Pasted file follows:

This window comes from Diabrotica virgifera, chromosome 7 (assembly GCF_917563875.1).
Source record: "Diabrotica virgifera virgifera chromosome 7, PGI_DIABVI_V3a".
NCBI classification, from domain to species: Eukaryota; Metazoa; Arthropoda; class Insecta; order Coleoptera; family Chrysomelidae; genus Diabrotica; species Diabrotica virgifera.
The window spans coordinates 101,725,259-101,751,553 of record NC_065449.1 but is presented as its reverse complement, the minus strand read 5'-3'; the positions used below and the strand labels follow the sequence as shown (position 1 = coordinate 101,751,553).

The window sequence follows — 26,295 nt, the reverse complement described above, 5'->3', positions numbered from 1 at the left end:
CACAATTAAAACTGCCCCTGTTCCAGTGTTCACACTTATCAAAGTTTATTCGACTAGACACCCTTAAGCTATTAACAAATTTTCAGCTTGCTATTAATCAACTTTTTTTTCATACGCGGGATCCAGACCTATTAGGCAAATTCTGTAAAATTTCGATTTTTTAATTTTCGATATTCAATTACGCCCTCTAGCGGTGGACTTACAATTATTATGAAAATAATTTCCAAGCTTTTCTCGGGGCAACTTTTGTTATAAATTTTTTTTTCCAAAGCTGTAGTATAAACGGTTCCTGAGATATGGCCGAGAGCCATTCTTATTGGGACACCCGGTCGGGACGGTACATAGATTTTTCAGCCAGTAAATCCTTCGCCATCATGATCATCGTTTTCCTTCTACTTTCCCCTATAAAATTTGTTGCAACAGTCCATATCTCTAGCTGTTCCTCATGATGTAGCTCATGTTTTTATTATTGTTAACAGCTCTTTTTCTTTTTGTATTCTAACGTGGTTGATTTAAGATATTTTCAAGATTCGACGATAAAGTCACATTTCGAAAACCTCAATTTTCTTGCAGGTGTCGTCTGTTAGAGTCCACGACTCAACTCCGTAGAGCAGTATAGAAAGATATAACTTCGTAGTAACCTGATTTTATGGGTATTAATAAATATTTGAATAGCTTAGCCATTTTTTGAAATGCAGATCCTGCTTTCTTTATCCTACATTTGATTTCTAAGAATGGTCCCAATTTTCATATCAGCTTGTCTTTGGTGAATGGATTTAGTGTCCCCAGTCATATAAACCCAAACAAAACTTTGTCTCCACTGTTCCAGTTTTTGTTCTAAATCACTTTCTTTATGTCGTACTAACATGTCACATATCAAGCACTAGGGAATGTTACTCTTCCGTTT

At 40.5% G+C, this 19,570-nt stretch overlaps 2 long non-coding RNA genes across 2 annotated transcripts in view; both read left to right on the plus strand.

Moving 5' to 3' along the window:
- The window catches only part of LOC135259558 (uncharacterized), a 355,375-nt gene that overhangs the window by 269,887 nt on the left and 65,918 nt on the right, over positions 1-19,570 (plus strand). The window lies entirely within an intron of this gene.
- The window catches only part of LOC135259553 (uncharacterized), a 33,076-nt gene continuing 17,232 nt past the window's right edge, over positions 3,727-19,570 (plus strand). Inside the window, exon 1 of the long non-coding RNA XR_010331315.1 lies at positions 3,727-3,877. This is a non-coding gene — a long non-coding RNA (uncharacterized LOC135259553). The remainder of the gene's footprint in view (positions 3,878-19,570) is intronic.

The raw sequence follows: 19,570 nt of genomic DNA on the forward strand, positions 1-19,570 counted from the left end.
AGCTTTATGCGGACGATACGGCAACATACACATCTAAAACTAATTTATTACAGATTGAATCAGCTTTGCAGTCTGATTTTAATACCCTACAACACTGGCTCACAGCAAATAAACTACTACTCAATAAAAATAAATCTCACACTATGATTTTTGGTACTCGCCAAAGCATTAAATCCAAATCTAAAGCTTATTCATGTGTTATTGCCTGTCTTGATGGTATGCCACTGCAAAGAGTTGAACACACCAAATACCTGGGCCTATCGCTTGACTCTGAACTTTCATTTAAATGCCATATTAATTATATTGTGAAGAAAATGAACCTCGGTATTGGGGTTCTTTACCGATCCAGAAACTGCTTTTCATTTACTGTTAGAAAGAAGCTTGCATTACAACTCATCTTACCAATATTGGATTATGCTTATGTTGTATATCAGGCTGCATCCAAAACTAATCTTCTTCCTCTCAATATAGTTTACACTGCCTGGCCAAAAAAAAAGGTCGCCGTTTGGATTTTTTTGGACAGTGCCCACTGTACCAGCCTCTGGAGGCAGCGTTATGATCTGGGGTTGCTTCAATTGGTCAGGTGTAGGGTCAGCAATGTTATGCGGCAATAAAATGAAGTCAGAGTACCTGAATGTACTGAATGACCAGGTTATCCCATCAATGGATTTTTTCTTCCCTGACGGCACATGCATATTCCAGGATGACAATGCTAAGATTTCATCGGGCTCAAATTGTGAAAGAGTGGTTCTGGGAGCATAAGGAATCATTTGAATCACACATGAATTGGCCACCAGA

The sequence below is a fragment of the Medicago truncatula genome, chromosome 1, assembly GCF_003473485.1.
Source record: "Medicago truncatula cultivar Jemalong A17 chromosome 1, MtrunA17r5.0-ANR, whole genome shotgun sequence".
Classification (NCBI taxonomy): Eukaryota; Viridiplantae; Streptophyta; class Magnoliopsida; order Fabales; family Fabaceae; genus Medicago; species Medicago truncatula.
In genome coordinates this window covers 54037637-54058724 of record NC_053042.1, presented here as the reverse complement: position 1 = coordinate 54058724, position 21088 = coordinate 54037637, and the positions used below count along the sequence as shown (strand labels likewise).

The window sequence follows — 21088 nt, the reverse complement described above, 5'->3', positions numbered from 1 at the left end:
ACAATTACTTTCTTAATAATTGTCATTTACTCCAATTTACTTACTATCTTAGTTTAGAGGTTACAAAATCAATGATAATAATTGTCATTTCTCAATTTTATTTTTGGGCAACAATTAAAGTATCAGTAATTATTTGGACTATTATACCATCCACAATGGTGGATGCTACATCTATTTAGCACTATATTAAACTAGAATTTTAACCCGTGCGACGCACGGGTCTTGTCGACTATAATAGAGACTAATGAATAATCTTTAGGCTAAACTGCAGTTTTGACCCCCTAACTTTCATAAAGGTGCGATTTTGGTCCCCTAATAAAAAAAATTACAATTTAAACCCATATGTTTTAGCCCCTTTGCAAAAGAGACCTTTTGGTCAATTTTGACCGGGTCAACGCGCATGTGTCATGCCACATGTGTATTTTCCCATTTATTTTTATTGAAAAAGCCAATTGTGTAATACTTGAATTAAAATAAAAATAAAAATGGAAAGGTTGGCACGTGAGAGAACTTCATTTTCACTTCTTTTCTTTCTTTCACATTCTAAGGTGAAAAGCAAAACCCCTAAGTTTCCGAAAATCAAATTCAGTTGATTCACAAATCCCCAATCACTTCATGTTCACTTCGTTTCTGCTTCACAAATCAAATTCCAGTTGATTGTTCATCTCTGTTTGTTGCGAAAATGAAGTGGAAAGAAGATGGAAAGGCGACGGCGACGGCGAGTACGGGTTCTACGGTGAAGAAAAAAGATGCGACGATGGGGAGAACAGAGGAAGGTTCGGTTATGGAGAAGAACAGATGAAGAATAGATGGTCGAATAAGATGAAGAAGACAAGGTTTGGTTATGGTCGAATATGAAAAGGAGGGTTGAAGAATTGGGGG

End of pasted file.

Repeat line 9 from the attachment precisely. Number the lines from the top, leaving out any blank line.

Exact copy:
- The window catches only part of LOC135259558 (uncharacterized), a 355,375-nt gene that overhangs the window by 269,887 nt on the left and 65,918 nt on the right, over positions 1-19,570 (plus strand). The window lies entirely within an intron of this gene.